Acceptance: The Beautiful Creation of 47 Chromosomes


Acceptance…I’ve never seen so much masked fear surrounding another subject.
If there is acceptance, there is no need to cure or fix it, because it is recognized as full and pure as it already is.
That is exactly how I see Down syndrome. Full and pure as it has been created.
Down syndrome is not a disease. It is not something to be cured or treated.
I understand having a struggle with this. Having an extra chromosome results in certain differences than those of us with 46 chromosomes. We want to fix anything we do not understand. We all come to our fears from our own directions. Our varied backgrounds, teachings, experiences. We all have our own stories and our own vantage points. That is why where we are in acceptance is not to be judged. It is a journey we travel to in our own way and our own time. I look at the journey to acceptance as this large funnel. Acceptance is at the apex, and we all wind our way in from somewhere in the outskirts. Some of us are wayyyyy out there with a longer winding road to make our way in, and some are much closer. But acceptance is located one point, one place. It does not vary. It simply and powerfully “is.” And that point, that apex of acceptance, I believe, is love. Pure, absolute, unadultrated love. All the milestones, the comparisons, the fixes and cures fade away. Right in this point, Down syndrome is accepted for the beautiful, perfect chromosomal creation that it is.
Let me be clear that acceptance is much different than complacency. Where complacency stops, gives up, or doesn’t care, acceptance infinitely gives and gives and gives. Milestones and markers are important. They have their place. They are a measurement of progress. We all need that in our lives. But what we have to be very careful of is the comparison of milestones or trying to “cure” Down syndrome. Our children are perfect just as they are. They have gifts of their own as we all do. When Wil started to walk, he was about 2 years old. We did all the things we were supposed to do. Checked off all the boxes and followed all the physical therapists suggestions. Even so, Wil did a few things out of order. Such as, when holding on to railings, he could place one foot directly in front of the other on a balance beam before he could walk unaided. Apparently this one foot in front of the other type of walking is supposed to develop after a child learns to walk independently. But he learned to walk and soon he was off running. With love, encouragement and the therapist’s expertise Wil walked when he was supposed to walk. We tried rushing potty training with him and that was a huge disaster. So, again, following the rules, checking the boxes, Wil was officially potty trained at age 4. Meanwhile, Wil’s friends with and without Down syndrome were meeting their milestones when they were supposed to. It was really important for me to stay true to Wil and his progress without comparison of others. This was a large learning step to full acceptance. There was a lot of noise from the outside on certain pills he should take or things he should do. One story I’ve shared before that always makes me giggle is how it was suggested to my parents by a friend that I didn’t have time to potty train Wil so they should do it for me. My parents kindly took Wil for a weekend while my husband and his sisters went on a camping trip up north. My mom called that night and said, “Uncle!!” We both had a good laugh. Wil is ready when he’s ready. It’s great to encourage our kids, but true acceptance is allowing them to get there when they are ready with all the supports available around them.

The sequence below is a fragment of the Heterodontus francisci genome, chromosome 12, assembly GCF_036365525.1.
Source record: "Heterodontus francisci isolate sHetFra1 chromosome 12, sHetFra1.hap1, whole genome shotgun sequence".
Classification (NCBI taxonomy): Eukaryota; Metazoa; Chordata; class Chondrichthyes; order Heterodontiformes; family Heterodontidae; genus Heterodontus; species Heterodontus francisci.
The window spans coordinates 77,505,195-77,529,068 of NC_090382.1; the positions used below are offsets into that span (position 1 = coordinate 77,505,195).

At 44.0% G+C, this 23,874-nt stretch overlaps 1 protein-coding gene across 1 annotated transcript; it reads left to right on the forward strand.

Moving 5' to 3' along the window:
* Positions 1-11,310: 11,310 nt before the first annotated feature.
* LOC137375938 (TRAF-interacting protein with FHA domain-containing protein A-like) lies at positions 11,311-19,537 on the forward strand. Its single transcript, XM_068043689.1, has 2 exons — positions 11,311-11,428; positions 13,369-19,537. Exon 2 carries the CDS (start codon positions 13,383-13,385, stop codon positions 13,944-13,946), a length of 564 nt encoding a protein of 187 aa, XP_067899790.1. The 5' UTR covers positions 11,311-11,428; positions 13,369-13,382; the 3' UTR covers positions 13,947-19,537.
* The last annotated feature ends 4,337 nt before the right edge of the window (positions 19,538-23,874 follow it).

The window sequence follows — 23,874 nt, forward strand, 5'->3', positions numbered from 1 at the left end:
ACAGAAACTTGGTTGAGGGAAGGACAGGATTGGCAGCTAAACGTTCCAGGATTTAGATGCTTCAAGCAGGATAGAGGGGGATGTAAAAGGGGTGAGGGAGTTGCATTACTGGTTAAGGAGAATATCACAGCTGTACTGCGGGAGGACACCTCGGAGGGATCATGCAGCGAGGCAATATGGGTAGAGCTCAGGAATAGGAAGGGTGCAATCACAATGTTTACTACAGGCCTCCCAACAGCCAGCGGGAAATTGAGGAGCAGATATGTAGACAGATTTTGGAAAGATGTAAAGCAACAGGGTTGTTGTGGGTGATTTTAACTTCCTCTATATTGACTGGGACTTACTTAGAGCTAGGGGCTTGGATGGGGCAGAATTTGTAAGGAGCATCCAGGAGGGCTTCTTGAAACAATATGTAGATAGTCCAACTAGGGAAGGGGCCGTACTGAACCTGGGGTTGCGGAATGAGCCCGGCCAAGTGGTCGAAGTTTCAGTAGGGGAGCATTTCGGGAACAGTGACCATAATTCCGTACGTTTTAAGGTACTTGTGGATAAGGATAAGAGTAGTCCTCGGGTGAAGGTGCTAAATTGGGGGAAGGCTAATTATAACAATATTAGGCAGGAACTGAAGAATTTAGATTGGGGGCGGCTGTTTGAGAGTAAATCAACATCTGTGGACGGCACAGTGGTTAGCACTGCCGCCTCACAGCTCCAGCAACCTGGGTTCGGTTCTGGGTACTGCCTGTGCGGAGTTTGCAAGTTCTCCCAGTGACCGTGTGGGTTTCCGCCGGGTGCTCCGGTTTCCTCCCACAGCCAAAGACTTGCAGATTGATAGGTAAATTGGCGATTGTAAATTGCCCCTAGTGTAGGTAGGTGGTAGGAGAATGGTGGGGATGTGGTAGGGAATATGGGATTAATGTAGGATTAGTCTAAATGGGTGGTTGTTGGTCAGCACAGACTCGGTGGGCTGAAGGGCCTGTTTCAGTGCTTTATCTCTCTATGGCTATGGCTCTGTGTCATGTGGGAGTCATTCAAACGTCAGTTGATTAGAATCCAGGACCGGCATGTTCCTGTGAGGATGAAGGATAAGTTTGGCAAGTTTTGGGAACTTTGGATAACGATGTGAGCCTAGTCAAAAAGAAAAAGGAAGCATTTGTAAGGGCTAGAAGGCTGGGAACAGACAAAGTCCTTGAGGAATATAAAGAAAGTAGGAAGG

I shockingly still hear things like, “He doesn’t look like he has Down syndrome.” Like that’s supposed to be some kind of compliment. I love Wil and Down syndrome is part of him. I don’t want to cure or change Wil’s Down syndrome. I have absolute, full acceptance of who he is and part of that is having 47 chromosomes. When I hear talk of trying to cure or change this I immediately feel anger. But I’ve matured (sort of) over the years and I take a deep breath when I feel that anger. I investigate that feeling and remind myself that everyone has their own journey to full acceptance. That many people still live in fear of what these 47 chromosomes mean. They want to fix or change it as if something is wrong. But nothing is wrong. It’s exactly as it should be. That doesn’t mean it’s easy, it simply is a different way of life. And really, don’t we all have our own different ways of life? So now when I catch myself feeling that anger, I visualize that big, funnel winding it’s way to acceptance. I visualize this person winding their way on their journey, and I send them blessings in my mind. It’s not an easy journey, and we are all in our own places on it. If I truly want love for our kids, I need to share the love for who they are, not anger because someone is in a different place than me. I can’t fight fear with fear. But I can make great gains with sending love because that is the essence, the apex, the meaning of acceptance. The more I accept and share the love for the life we live, the more I can invite others into this beautiful world of acceptance where we are all created exactly as we should be.


Published by Christie Taylor

Christie Taylor is the creator of the website,, and author of "Stories of Wil: Puberty Part 1" ( Christie believes that if we all had the opportunity to spend a day with our loved ones with Down syndrome, many of the stereotypes and stigmas would dissipate. Christie invites you, through her stories, to spend a day with Wil. The more the merrier!

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